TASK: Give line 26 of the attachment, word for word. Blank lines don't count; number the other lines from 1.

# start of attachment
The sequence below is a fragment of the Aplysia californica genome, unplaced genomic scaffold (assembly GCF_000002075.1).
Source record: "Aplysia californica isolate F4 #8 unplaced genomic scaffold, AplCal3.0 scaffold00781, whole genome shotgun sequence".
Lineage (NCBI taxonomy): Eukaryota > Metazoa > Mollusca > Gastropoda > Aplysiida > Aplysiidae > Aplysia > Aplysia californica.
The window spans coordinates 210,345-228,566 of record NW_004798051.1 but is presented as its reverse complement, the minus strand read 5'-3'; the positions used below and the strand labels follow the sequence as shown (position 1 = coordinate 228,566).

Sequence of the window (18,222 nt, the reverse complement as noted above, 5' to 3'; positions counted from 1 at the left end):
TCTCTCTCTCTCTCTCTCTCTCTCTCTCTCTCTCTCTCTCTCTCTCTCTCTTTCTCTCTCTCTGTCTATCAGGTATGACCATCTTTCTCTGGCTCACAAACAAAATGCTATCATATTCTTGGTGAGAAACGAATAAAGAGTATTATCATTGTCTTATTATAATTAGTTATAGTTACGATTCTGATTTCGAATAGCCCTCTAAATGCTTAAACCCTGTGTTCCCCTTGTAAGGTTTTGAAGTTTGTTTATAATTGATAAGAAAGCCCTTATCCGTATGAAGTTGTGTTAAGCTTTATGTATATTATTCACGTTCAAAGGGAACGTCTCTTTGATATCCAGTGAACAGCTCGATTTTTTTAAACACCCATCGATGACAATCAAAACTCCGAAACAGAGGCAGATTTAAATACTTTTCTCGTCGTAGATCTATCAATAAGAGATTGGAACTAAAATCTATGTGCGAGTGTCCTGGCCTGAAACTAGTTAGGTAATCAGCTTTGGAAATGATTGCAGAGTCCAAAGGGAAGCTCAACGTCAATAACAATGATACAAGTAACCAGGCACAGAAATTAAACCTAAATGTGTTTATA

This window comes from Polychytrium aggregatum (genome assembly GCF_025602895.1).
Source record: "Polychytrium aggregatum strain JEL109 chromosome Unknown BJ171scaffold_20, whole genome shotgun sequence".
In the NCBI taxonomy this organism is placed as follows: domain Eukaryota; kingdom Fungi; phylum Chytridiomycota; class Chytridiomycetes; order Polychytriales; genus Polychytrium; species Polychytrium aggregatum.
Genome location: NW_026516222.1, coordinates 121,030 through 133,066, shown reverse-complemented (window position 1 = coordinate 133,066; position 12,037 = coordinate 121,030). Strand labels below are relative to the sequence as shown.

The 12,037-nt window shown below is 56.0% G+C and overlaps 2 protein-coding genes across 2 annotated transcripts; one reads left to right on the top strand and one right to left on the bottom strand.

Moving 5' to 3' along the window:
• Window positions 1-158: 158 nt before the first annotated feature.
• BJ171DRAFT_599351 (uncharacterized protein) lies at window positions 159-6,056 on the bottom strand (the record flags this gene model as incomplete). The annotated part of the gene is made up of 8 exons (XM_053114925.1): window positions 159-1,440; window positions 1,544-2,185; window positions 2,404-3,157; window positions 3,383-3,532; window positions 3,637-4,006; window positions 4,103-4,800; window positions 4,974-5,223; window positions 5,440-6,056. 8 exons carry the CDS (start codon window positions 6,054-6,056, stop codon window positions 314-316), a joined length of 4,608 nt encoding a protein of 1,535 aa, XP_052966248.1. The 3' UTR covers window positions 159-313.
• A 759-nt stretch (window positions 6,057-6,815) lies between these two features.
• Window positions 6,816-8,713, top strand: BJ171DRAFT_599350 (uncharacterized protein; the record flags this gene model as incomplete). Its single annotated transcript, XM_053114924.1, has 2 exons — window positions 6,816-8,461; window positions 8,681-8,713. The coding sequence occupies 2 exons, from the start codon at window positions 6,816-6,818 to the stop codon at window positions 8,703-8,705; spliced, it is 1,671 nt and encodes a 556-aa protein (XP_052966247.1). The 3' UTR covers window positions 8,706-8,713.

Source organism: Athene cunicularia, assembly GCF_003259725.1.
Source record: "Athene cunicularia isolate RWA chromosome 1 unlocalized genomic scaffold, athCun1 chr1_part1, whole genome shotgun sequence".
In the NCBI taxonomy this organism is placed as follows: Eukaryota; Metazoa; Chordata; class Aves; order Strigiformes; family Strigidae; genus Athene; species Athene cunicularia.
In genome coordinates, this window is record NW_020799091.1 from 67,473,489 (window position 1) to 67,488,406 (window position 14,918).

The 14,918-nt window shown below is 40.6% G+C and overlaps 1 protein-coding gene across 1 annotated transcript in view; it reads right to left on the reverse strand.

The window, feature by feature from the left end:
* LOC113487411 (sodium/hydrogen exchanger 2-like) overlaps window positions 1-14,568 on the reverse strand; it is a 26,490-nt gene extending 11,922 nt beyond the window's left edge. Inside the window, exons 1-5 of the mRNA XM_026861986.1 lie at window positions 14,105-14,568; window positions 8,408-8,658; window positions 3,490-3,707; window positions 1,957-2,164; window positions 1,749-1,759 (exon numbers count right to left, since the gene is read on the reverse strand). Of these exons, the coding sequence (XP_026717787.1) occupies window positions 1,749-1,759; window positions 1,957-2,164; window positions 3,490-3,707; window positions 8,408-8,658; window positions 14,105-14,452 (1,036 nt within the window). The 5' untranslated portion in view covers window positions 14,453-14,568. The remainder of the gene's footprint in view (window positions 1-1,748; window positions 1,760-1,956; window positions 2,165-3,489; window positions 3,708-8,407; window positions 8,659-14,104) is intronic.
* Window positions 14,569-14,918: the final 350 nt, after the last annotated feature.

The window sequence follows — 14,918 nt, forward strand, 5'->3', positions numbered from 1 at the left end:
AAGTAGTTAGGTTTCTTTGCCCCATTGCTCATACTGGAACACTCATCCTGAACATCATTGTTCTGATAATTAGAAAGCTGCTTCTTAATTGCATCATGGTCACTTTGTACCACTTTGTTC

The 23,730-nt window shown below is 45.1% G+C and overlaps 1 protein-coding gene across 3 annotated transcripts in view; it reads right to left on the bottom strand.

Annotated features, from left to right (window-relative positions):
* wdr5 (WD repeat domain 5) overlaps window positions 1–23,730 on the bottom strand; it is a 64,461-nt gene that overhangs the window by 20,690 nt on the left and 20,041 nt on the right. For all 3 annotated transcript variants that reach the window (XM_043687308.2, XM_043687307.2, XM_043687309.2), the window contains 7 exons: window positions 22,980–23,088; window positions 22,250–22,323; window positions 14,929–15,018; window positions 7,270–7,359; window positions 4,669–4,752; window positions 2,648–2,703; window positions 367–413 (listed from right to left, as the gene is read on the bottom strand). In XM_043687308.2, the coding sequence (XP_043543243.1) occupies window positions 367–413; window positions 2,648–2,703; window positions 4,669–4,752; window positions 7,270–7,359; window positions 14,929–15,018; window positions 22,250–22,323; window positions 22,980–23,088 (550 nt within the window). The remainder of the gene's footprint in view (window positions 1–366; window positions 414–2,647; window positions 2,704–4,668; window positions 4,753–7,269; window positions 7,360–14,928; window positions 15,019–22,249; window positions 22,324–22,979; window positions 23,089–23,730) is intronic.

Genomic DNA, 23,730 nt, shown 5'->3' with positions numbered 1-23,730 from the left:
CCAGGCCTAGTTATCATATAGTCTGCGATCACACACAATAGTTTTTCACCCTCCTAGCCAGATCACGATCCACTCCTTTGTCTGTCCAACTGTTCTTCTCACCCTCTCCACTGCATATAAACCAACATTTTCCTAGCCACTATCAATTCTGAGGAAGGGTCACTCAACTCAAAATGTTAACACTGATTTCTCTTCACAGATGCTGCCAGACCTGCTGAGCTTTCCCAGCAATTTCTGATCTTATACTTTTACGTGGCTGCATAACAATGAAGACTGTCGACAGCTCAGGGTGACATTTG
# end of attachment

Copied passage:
AAGTAGTTAGGTTTCTTTGCCCCATTGCTCATACTGGAACACTCATCCTGAACATCATTGTTCTGATAATTAGAAAGCTGCTTCTTAATTGCATCATGGTCACTTTGTACCACTTTGTTC